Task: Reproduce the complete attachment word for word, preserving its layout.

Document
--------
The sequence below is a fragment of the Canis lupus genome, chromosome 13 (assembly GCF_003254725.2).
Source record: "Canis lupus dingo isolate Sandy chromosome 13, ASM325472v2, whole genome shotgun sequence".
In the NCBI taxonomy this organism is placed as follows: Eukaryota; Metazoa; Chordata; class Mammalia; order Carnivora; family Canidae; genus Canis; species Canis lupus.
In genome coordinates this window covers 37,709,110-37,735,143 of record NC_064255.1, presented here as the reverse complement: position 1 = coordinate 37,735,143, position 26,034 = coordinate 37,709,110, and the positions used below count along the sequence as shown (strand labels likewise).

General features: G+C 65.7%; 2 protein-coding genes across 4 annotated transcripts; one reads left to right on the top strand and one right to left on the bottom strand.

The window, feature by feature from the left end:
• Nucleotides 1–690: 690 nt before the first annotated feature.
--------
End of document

The sequence below is a fragment of the Canis lupus genome, chromosome 13 (assembly GCF_003254725.2).
Source record: "Canis lupus dingo isolate Sandy chromosome 13, ASM325472v2, whole genome shotgun sequence".
In the NCBI taxonomy this organism is placed as follows: Eukaryota; Metazoa; Chordata; class Mammalia; order Carnivora; family Canidae; genus Canis; species Canis lupus.
In genome coordinates this window covers 37,709,110-37,735,143 of record NC_064255.1, presented here as the reverse complement: position 1 = coordinate 37,735,143, position 26,034 = coordinate 37,709,110, and the positions used below count along the sequence as shown (strand labels likewise).

General features: G+C 65.7%; 2 protein-coding genes across 4 annotated transcripts; one reads left to right on the top strand and one right to left on the bottom strand.

The window, feature by feature from the left end:
• Nucleotides 1–690: 690 nt before the first annotated feature.